10 Aug 2023 4:58 AM GMT
The Supreme Court, while hearing an appeal challenging a National Consumer Disputes Redressal Commission (NCDRC) decision, expressed its discontent with the NCDRC’s judgment. A Division Bench comprising justices A.S. Bopanna and Dipankar Datta heard the matter. The Bench was surprised to see that members of the tribunal, in the present case, have made observations as they were experts in...
The Supreme Court, while hearing an appeal challenging a National Consumer Disputes Redressal Commission (NCDRC) decision, expressed its discontent with the NCDRC’s judgment. A Division Bench comprising justices A.S. Bopanna and Dipankar Datta heard the matter. The Bench was surprised to see that members of the tribunal, in the present case, have made observations as they were experts in the disputed matter. The Court observed:
“We are aghast to find that the members, who heard the complaint, have made observations as if they were experts sitting in appeal on the reports of the Loss Assessor and the Experts….It seems to us that the NCDRC made observations in the impugned judgment as if its members were experts in the relevant field and clothed with authority to sit in appeal over the same.”
Facts of the Case
The Appellant (S.S. Cold Storage India Pvt. Ltd.) is engaged in the business of operating a cold storage facility. Among other insurance policies, the Appellant also obtained Refrigerator Insurance Policy from the Respondent (National Insurance Company Ltd.) for potato storage.
In 1997, there was a leakage of ammonia gas in chambers nos. 1 and 2 of the said facility. Accordingly, the Appellant informed the Respondent and subsequently filed a claim as well, regarding 85,956 bags of potatoes, with the Respondent. The Surveyor, appointed by the Respondent, informed the Appellant that this incident had occurred due to decay, wear, and tear; hence the same was excluded as per the Refrigeration Insurance Policy.
In the aforenoted background, the Appellant instituted a complaint before the NCDRC for seeking adequate compensation. Therein, the Appellant placed on record the report of three experts. The reports concluded that “the leakage of ammonia could only be termed as an accidental happening, and that the theory of it being due to normal wear and tear was not correct.”
However, NCDRC observed “the hairline cracks in the pipes, in all probability, had occurred due to wear and tear and gradual deterioration rather than a sudden burst” and declined to grant any relief to the Appellant. Thus, the Appellant filed this present appeal.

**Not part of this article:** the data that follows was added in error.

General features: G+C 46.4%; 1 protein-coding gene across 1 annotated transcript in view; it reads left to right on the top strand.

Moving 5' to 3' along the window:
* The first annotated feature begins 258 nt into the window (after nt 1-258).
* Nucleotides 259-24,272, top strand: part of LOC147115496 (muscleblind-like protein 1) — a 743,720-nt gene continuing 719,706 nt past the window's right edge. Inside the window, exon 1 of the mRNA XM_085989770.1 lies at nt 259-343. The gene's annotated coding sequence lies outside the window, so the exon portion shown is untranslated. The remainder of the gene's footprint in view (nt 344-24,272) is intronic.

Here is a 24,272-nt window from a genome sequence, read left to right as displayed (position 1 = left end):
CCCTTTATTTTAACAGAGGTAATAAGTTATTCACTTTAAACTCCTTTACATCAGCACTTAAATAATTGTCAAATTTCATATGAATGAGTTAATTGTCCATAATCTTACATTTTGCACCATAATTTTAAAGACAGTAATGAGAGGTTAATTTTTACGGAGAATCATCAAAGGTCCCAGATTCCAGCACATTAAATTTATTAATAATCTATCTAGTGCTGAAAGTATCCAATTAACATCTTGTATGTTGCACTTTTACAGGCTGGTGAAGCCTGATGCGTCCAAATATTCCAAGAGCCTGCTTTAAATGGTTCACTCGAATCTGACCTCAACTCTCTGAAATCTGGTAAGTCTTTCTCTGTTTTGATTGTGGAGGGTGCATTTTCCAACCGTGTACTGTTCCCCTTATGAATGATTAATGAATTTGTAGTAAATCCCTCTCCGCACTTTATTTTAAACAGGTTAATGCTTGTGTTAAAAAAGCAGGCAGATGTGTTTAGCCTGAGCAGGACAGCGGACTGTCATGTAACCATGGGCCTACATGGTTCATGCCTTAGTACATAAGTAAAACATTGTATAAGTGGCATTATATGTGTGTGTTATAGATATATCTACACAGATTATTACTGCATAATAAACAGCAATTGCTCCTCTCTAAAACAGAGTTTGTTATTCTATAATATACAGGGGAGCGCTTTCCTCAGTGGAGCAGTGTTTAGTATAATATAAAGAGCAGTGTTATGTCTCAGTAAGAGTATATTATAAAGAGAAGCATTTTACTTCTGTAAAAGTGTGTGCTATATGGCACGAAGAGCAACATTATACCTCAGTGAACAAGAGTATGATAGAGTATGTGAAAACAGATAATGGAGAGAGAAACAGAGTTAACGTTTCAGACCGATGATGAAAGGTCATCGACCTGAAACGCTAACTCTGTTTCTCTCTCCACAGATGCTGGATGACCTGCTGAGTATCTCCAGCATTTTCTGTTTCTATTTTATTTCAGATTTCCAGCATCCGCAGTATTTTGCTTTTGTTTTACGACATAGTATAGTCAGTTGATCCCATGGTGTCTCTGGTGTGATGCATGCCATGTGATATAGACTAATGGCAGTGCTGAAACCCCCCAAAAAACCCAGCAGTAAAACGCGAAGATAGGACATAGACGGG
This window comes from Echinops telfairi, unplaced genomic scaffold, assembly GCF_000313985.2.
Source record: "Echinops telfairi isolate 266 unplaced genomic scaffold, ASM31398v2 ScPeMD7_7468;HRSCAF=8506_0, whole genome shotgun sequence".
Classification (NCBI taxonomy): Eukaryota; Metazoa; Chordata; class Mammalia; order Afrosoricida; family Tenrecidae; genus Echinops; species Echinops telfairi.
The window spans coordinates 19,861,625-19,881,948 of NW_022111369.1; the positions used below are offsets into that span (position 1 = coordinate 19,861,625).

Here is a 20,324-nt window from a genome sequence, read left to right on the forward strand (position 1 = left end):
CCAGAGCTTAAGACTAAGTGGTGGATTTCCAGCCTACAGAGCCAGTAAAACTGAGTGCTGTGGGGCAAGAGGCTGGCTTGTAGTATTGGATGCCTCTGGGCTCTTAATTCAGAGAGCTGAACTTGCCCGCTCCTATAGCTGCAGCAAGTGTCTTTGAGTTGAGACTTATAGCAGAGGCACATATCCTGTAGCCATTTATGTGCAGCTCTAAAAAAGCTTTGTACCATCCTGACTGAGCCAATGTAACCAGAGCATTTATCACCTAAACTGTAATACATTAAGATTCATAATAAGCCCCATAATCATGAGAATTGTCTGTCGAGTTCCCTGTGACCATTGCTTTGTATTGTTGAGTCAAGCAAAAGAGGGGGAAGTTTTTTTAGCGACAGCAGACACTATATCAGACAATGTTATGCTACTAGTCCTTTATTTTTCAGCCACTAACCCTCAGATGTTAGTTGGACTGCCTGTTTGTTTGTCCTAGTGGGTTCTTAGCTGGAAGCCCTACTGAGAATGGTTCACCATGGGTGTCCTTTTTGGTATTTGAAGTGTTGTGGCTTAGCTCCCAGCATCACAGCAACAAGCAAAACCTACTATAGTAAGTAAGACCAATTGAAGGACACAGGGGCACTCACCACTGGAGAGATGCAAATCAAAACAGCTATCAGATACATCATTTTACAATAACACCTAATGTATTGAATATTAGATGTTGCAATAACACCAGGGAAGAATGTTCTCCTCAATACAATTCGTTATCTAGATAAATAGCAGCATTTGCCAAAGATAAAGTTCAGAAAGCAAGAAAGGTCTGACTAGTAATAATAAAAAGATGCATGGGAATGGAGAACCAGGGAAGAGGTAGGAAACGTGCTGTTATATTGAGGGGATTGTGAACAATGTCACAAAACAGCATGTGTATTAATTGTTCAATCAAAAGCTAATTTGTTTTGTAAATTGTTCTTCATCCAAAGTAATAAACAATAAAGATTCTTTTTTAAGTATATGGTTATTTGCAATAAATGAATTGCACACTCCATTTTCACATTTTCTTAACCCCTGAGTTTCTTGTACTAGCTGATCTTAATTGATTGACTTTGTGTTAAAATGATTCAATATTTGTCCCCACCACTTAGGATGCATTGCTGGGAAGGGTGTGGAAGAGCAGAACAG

Arguments of the Parties
At the outset, Senior Advocate Vijay Hansaria, appearing for the Appellant, contended that it was only after a thorough inspection of premises that the Refrigeration Insurance Policy was issued. Further, Hansaria averred that three experts’ reports have clearly indicated that the cracks were due to an accident, which cannot be attributed to normal wear and tear. He went on to argue that the NCDRC has selectively relied upon the said reports; however, the contents of the reports being inseparable the same could not have been accepted in part and rejected in part.
On the other hand, Yogesh Malhotra, appearing for the Respondent, backed the findings of the NCDRC and argued that the same should not be interfered with. While placing reliance on the Surveyor’s report, he pleaded that the leakage of ammonia was due to normal wear and tear and, thus, was excluded under the Refrigerator Insurance Policy.
The contentious issue before the Court was whether the NCDRC was justified in rejecting the complaint of the Appellant, holding that there was no deficiency of service on the part of the Respondent.
The Court observed the fact that Surveyor’s Report was not based on any scientific investigation has not been disputed by the Respondent. The Court also observed that even in the Surveyor’s report, there is no mention of potential wear and tear causes. The Court recorded:
“It is undisputed that the Surveyor did not send the pieces of damaged pipes to an expert or a laboratory to identify cause of the leak. There was neither any oral nor documentary evidence to support the theory of wear and tear. Also, no reason, far less cogent reason, was furnished by the Respondent to arrive at the conclusion that the leakage of ammonia occurred due to simple wear and tear…. More importantly, what is apparent on a perusal of the Surveyor’s Report is an ipse dixit that ammonia gas leaked because of wear and tear of the pipelines in the Chambers, rather than a conclusion drawn on the basis of a process of reasoning having regard to all relevant factors.”
The Court also noted that only a few years before the incident, the facility was inspected to renew policies. Moving forward, the Court scrutinized the experts’ report vis-a-vis the Surveyor’s report and observed:
“It seems all relevant factors were not considered in the proper perspective by the Surveyor, yet, such Surveyor’s Report was relied on by the Respondent to defeat the claim of the Appellant. The report having recorded the ipse dixit of the Surveyor, without any reference to the aforesaid aspects touched upon by the Loss Assessor and the Experts, the same is, in our opinion, not worthy of acceptance.”
Based on the observations mentioned above, the Court held that the leakage of ammonia gas resulted from an unforeseen accident and beyond the Appellant’s control. Therefore, repudiation of the insurance claim amounted to a service deficiency on the Respondent’s part. At last, Court entitled the Appellant to the said insurance claim.
Case Title: S.S. Cold Storage India Pvt. Ltd. v. National Insurance Company Limited, Civil Appeal No. 2042/2012
Citation : 2023 LiveLaw (SC) 619
Click Here To Read/Download Judgment